Does Your Employer Have The Right To Select Your Physician And Review The Results Of Your Annual Checkup?

Have you been following the recent debate over President Donald Trump’s health? His personal physician recently summarized his annual checkup by declaring that the President is in “excellent health,” and is “absolutely … fit for duty.”

But others who reviewed the President’s lab results assert that he must “ … increase the dose of his cholesterol-lowering medication and make necessary lifestyle changes … (to reduce his) moderate risk of having a heart attack in the next three to five years …”

Embedded in this debate is the natural awkwardness of revealing any individual’s private health information to others. After all, wouldn’t you feel uncomfortable if the results of your annual checkup were revealed to others and then openly debated by them?

Even federal Senators, state Governors, and other high-ranking elected officials are not subjected to such personal scrutiny. Only the President has been required to submit to it.

In the private sector, though, similar debates have simmered for years about whether publicly traded companies should monitor and disclose the health risks that are faced by their Chief Executive Officers. Apple, for instance, was sharply criticized for keeping many of the details regarding Steve Jobs’ mortal illness confidential. And its Board never insisted on selecting Jobs’ primary care physician.

In contrast, the railroad transportation firm CSX is now opting for a policy of full transparency. Its Board of Directors, responding to the sudden death of its recently deceased CEO, recently decided to “ … require the railroad’s chief executive to submit to an annual physical exam that will be reviewed by the board … (to be performed by) a medical provider chosen by the board …”

This policy inevitably raises an important governance concern. Namely, are companies entitled to select their CEOs’ physicians, and then to review their private health information? The need for such transparency may be understandable, but is the policy itself appropriate?

After all, CEOs are not the only key employees within firms. There are undoubtedly dozens, or even hundreds, of workers within each company who may be deemed key members of the work force.

Should companies have the right to monitor all of their private health information? Where does an employee’s right to privacy outweigh a company’s need for information? And which employees, if any, should be subjected to such scrutiny?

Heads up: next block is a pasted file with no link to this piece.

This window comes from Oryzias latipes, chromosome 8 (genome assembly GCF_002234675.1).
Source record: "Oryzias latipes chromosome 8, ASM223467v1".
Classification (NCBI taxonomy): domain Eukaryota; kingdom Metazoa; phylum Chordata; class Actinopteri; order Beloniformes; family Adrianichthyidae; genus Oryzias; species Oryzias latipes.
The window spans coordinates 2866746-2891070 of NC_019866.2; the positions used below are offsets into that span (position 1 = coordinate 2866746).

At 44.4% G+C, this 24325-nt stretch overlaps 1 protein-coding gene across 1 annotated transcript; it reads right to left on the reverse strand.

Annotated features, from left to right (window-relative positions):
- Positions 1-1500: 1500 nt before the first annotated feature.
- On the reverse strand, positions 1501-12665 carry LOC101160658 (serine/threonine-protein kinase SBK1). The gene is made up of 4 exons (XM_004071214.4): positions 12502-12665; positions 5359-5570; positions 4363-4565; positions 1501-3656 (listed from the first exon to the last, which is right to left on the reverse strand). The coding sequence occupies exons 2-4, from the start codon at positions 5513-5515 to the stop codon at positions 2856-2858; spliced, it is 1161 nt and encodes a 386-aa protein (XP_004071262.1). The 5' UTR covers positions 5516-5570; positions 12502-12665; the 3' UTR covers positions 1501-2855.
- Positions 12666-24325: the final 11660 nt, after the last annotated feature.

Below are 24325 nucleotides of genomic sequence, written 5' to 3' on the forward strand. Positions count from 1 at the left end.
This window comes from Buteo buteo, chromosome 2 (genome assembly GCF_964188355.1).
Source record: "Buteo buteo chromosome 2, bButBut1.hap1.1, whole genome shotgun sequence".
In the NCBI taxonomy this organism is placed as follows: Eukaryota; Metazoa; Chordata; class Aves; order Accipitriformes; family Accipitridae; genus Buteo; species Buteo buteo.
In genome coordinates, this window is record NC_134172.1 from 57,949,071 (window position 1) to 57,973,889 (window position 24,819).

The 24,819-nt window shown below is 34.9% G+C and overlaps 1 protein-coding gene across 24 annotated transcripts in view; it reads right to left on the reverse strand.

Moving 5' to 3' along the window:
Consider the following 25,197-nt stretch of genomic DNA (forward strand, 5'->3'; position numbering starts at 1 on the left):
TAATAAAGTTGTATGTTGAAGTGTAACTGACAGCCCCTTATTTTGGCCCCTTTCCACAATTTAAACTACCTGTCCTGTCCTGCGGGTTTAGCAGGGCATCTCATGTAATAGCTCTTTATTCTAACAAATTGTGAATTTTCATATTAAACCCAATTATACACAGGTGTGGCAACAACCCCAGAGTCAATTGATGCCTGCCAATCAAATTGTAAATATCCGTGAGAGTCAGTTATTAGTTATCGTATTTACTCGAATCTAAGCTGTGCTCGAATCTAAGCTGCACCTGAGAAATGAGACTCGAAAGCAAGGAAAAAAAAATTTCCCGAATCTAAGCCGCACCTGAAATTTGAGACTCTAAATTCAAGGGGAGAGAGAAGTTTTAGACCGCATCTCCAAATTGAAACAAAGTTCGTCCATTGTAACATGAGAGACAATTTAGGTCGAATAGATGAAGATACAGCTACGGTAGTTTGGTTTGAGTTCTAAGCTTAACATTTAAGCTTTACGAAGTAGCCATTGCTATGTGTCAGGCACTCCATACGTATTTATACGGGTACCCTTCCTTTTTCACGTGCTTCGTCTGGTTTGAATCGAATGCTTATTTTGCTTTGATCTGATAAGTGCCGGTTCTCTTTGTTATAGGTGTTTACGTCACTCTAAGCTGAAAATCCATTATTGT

Today, this question may only affect the President of the United States, the incoming Chief Executive Officer of CSX, and a few other key employees of various firms. In the near future, though, it may affect all of us.

American Capitalism

Remember Yahoo? Twenty years ago, it was a titan of the internet, with services that ranged from email to search to web hosting to video.

But it failed to maintain its competitive position against emerging firms like Google, Facebook, and Amazon. And although it hired Marissa Mayer away from Google in 2012 to become its new Chief Executive Officer, its market share continued to decline.

Even worse, the firm suffered multiple massive data breaches during Mayer’s reign. Hackers gained access to the personal information of (quite literally) billions of users, while Mayer arranged for the firm’s American assets to be sold to Verizon.

To be fair, one can certainly argue that Yahoo was beyond any chance of resuscitation when Mayer came aboard as its Chief Executive Officer. And yet one cannot deny that the firm clearly failed under her watch.

So what will happen to Mayer after Verizon acquires Yahoo? Apparently, she’ll receive a $23 million severance package. And earlier this month, the firm publicly clarified that she will earn these benefits on top of $56 million worth of previously earned stock options.

Ms. Mayer undeniably risked her career by moving from Google to Yahoo. And according to the principles of American capitalism, she should have expected to receive lavish economic rewards if she had succeeded at reviving the firm.

But according to those same principles, stakeholders in failed organizations should expect to share in the losses of their business entities. After all, if they are eager to share in the spoils of success, they should also be willing to bear the risks of failure.

But in Mayer’s case, and in many similar cases, the very corporate officers who preside over the failure of their firms are immensely (and perversely) rewarded for their outcomes. In other words, they receive the spoils of success, whether they actually succeed or fail.

That may simply represent an ingrained feature of American capitalism. But it cannot possibly be a productive condition for the long-term health of the American economy.

Your Employer And Your Health

Have you seen SPECTRE, the latest James Bond film? It includes a scene in which South Africa decides to oppose the other nations in the world’s G-9 (i.e. group of nine largest countries) by refusing to share private data about their citizens in an initiative to fight terrorism. But then the evil organization SPECTRE attacks Cape Town, and the South Africans drop their opposition to data sharing.